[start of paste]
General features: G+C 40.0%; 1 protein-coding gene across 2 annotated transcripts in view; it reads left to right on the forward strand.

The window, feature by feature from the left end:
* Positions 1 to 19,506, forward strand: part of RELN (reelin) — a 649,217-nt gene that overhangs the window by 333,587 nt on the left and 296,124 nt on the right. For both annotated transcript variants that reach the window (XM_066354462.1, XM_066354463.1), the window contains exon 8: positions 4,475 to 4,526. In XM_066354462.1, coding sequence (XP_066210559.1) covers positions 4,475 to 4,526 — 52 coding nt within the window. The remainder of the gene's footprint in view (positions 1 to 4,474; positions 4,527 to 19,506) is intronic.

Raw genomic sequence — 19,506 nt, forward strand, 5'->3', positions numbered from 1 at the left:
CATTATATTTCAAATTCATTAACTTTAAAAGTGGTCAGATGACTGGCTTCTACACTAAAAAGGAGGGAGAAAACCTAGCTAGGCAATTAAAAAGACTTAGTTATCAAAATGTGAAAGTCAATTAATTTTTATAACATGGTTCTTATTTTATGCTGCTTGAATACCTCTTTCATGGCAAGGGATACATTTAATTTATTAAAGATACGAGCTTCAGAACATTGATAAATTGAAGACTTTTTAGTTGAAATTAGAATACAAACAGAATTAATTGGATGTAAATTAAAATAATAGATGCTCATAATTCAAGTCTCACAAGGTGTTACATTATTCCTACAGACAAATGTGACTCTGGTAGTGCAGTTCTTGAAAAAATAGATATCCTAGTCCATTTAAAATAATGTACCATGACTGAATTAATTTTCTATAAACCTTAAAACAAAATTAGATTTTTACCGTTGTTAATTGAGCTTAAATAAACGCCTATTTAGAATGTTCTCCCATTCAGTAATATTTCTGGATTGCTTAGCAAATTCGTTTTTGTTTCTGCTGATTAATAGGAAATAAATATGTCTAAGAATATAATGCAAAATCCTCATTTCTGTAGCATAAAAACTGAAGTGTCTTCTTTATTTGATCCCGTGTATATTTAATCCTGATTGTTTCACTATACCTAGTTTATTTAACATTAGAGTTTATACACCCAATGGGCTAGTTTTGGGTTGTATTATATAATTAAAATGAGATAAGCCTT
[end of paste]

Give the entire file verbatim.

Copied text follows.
General features: G+C 40.0%; 1 protein-coding gene across 2 annotated transcripts in view; it reads left to right on the forward strand.

The window, feature by feature from the left end:
* Positions 1 to 19,506, forward strand: part of RELN (reelin) — a 649,217-nt gene that overhangs the window by 333,587 nt on the left and 296,124 nt on the right. For both annotated transcript variants that reach the window (XM_066354462.1, XM_066354463.1), the window contains exon 8: positions 4,475 to 4,526. In XM_066354462.1, coding sequence (XP_066210559.1) covers positions 4,475 to 4,526 — 52 coding nt within the window. The remainder of the gene's footprint in view (positions 1 to 4,474; positions 4,527 to 19,506) is intronic.

Raw genomic sequence — 19,506 nt, forward strand, 5'->3', positions numbered from 1 at the left:
CATTATATTTCAAATTCATTAACTTTAAAAGTGGTCAGATGACTGGCTTCTACACTAAAAAGGAGGGAGAAAACCTAGCTAGGCAATTAAAAAGACTTAGTTATCAAAATGTGAAAGTCAATTAATTTTTATAACATGGTTCTTATTTTATGCTGCTTGAATACCTCTTTCATGGCAAGGGATACATTTAATTTATTAAAGATACGAGCTTCAGAACATTGATAAATTGAAGACTTTTTAGTTGAAATTAGAATACAAACAGAATTAATTGGATGTAAATTAAAATAATAGATGCTCATAATTCAAGTCTCACAAGGTGTTACATTATTCCTACAGACAAATGTGACTCTGGTAGTGCAGTTCTTGAAAAAATAGATATCCTAGTCCATTTAAAATAATGTACCATGACTGAATTAATTTTCTATAAACCTTAAAACAAAATTAGATTTTTACCGTTGTTAATTGAGCTTAAATAAACGCCTATTTAGAATGTTCTCCCATTCAGTAATATTTCTGGATTGCTTAGCAAATTCGTTTTTGTTTCTGCTGATTAATAGGAAATAAATATGTCTAAGAATATAATGCAAAATCCTCATTTCTGTAGCATAAAAACTGAAGTGTCTTCTTTATTTGATCCCGTGTATATTTAATCCTGATTGTTTCACTATACCTAGTTTATTTAACATTAGAGTTTATACACCCAATGGGCTAGTTTTGGGTTGTATTATATAATTAAAATGAGATAAGCCTT